Meanwhile, young researchers are taking the field in new directions. In May, three groups published results of experiments in which they transferred blood or blood products from young to old mice. They showed that the technique can rejuvenate muscle, neurons and age-related cognitive decline. A batch of companies is now forming to translate the finding into people; one, privately funded Alkahest, has begun enrolling patients into a study that will test whether blood donated from young adults and infused into patients with mild to moderate Alzheimer’s disease can improve their symptoms. Importantly, says regenerative biologist Amy Wagers of the Harvard Stem Cell Institute in Cambridge, Massachusetts, one of the pioneers of this approach, it seems to reverse some signs of age-related disease: “This notion that you can do some good even after pathology begins means its much more likely that we can come to a place where we can support people with more healthy aging,” she says.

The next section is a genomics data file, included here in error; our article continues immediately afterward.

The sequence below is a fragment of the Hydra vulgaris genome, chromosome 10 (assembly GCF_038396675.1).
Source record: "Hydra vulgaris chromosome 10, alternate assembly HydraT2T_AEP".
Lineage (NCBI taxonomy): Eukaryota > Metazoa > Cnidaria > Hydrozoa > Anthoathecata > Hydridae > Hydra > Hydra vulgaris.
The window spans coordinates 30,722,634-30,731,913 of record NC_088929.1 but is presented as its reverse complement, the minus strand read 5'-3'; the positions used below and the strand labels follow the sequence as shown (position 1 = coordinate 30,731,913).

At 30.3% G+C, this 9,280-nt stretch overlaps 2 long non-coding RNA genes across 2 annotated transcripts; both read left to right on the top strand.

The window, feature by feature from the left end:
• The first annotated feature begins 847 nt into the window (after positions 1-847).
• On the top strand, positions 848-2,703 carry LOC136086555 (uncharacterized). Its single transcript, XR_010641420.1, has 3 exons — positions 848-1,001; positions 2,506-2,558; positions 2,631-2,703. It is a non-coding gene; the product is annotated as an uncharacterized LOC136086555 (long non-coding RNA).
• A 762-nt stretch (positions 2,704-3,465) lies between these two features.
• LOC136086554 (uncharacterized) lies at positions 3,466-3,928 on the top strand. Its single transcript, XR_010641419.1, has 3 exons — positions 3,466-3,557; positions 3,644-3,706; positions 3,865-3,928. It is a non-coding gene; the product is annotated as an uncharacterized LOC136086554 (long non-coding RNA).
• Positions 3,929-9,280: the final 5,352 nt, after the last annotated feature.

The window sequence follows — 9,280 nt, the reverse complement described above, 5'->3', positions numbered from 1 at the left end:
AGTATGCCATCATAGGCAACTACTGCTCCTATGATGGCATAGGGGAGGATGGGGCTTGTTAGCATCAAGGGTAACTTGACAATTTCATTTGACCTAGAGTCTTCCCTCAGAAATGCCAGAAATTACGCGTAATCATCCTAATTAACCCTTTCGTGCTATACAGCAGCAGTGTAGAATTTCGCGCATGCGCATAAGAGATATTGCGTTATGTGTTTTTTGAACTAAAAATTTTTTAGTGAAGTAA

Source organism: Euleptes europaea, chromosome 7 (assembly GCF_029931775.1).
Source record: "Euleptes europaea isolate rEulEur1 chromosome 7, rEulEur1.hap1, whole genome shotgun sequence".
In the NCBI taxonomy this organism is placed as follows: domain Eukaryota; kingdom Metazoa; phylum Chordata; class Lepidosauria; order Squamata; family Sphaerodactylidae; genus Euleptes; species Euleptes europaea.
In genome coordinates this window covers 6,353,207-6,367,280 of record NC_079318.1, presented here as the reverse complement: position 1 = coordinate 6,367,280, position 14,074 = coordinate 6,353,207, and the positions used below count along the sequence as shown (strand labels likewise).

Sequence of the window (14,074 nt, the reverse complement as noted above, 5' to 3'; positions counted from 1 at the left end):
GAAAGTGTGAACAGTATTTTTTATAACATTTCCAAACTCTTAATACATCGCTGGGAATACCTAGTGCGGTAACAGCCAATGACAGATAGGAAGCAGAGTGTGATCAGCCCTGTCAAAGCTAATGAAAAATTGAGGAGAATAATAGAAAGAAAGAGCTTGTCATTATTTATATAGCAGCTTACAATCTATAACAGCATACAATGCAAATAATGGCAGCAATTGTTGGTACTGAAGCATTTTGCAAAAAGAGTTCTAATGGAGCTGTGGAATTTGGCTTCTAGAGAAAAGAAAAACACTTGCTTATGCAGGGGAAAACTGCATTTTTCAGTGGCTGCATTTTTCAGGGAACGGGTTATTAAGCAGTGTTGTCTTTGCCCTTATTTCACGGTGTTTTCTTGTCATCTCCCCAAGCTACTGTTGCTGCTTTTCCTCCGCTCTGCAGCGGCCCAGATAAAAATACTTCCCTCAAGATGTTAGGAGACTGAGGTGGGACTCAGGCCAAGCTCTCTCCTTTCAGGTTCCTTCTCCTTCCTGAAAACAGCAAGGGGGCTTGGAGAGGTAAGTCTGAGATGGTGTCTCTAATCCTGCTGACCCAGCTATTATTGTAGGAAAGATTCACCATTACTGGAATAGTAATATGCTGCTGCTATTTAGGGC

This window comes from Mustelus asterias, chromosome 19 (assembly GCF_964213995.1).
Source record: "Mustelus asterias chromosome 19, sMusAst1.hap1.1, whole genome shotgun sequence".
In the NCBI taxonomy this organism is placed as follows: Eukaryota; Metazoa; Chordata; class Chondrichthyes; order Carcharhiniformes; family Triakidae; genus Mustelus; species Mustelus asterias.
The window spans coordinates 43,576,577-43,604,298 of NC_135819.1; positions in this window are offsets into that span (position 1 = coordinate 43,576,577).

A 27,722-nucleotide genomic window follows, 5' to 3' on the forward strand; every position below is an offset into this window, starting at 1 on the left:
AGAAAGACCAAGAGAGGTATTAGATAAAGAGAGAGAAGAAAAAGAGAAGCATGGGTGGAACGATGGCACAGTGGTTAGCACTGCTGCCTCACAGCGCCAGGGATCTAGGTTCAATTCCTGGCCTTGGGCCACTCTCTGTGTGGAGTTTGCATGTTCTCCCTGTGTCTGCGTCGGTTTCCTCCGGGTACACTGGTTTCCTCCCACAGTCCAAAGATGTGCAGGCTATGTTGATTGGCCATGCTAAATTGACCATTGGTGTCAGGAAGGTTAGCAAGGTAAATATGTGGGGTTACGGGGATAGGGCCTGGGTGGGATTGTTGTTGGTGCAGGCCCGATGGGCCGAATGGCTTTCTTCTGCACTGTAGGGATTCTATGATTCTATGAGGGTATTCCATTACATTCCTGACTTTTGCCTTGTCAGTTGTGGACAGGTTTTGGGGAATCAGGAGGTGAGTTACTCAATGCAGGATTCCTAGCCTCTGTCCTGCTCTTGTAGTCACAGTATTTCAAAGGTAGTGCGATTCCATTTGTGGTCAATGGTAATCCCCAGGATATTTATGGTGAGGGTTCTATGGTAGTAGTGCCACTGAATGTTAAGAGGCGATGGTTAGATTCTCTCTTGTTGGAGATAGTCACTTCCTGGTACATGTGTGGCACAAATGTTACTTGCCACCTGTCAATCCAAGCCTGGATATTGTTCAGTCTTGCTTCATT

The challenge of clinical trials for aging-related illnesses is familiar to the brains behind the newest antiaging companies. One solution could be to prove that an intervention prevents the sick from becoming sicker. It’s long been suspected, for instance, that the diabetes drug metformin has antiaging properties, but it can have potential side effects because it inhibits glucose production by the liver, so it can’t be given to healthy people. This year, however, UK-based researchers reported in a large retrospective trial that patients with diabetes taking metformin lived a small but significantly longer time than both diabetics taking another class of drugs and healthy people who were not taking metformin.